A ceremony for a new Moll Industries Inc. injection molding operation in Mexico gained wide media exposure with the presence of Vicente Fox, the country's president.
Fox joined with Paul Adkins, Moll's newly appointed president and chief executive officer, in a Nov. 15 ribbon-cutting ceremony for the facility - Moll's 10th - in Ramos Arizpe.
Moll decided in April to establish an operation in the city and broke ground in May.
The ceremony was set to fit Fox's schedule, but construction of the 135,000-square-foot building on 3.5 acres will continue into December, with production projected to begin in January or February with an initial 200 employees. Moll expects to have 500 workers in Ramos Arizpe when the operation reaches full production.
The plant will operate 10 injection molding presses on start-up and plans to quickly add 34 more machines. Most are Toshiba and Cincinnati Milacron units typically in the range of 100-1,650 tons.
The facility, which can house up to 50 presses, is about 45 miles west of a 35,000-square-foot Monterrey, Mexico, plant that Moll acquired Jan. 31 from Formec SA de CV.
Moll said a long-term vision for its Mexico operations requires more capacity than the former Formec plant could provide.
The Ramos Arizpe and Monterrey sites operate as Moll Mexico S de RL de CV, a Mexican company.
Moll also operates a maquiladora about 650 miles west-northwest in Empalme, Mexico.
The company said it has seen a resurgence of interest from North American and Asian product makers seeking to optimize their supply chains and obtain logistical benefits.
``We anticipate continuing movement and realignment of infrastructure from North America to Mexico as many of our customers, partners and suppliers believe it to be a no-risk alternative to Asia with far greater value,'' Adkins said in a news release.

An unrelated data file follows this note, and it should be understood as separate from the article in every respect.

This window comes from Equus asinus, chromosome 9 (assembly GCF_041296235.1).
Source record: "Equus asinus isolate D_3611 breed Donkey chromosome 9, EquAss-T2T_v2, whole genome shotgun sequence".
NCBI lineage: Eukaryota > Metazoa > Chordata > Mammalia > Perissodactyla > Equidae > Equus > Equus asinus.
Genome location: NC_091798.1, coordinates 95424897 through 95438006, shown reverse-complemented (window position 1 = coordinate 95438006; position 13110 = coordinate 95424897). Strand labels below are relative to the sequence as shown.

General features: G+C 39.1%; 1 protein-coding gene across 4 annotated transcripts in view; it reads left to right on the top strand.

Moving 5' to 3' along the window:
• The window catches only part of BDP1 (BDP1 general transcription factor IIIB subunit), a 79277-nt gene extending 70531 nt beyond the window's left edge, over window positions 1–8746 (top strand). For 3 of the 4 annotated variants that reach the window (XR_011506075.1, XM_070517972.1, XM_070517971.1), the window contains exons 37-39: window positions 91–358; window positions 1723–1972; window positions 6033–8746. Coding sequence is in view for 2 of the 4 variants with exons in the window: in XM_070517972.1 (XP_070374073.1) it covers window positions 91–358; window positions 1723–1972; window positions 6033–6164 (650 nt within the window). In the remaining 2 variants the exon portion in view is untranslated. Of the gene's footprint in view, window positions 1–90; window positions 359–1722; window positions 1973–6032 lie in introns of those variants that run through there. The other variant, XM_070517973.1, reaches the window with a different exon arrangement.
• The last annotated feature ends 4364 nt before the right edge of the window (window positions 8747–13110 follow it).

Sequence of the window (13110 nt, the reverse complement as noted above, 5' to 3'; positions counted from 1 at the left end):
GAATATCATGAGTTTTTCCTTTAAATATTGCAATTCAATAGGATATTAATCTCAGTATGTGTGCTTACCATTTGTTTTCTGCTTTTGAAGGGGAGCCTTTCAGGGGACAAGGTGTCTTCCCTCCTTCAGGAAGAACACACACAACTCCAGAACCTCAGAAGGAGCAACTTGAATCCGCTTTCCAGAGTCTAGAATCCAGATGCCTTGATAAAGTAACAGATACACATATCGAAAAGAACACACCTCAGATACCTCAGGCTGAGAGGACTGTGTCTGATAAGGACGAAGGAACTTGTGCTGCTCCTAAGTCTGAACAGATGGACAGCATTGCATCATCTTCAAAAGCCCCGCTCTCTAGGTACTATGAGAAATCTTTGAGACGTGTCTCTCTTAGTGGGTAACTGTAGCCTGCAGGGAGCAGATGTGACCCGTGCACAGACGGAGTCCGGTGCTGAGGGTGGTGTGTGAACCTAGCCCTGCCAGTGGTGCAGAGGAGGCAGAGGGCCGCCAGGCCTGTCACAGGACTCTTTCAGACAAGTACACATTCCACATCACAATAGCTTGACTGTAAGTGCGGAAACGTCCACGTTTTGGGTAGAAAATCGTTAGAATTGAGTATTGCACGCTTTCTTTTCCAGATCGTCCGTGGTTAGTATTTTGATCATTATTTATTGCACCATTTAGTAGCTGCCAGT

In choosing to invest in Ramos Arizpe, Moll determined that ``the State of Coahuila provided better benefits'' than competing locations and ``the industrial park provided the needed infrastructure at competitive pricing,'' Adkins said. Some current Moll customers have operations nearby.
Moll is investing $5.5 million for the leased building and property, $2.5 million for infrastructure including utilities, cranes and climate controls and $6 million to $7 million for operating equipment.
As with the Monterrey and Empalme sites, the Ramos Arizpe plant is positioned within Moll's custom molding division. There is space to install a clean room in Ramos Arizpe, which eventually could enable that location to do work for Moll's medical/consumer precision division.
Adkins joined Dallas-based Moll on Oct. 7 and brought extensive foreign business experience to the plastics processor.
Over 22 years, Adkins was a senior executive with telecommunications, technology and financial service providers. He was a partner and managing director of private equity firm H&W Asia Pacific, vice president of international operations for Millicom International Cellular SA and a manager of subsidiaries in Asia and Latin America for Openwave Systems Inc. and Oracle Corp.
As Moll president, Adkins succeeds Ron Embree, who remains with the company as chief operating officer.
Moll is eyeing expansion elsewhere.
Without disclosing targets or timing, Adkins said Moll plans to acquire the operating assets and infrastructures of molding companies in the United States and Latin America.
``This serves to immediately increase our operating capacity, which is required to meet ongoing demand as well as to provide the important new technologies we require for penetrating key growth sectors,'' he said.
In addition to the Formec purchase, Moll acquired Empalme and three other plants from Textron Inc. on Feb. 5.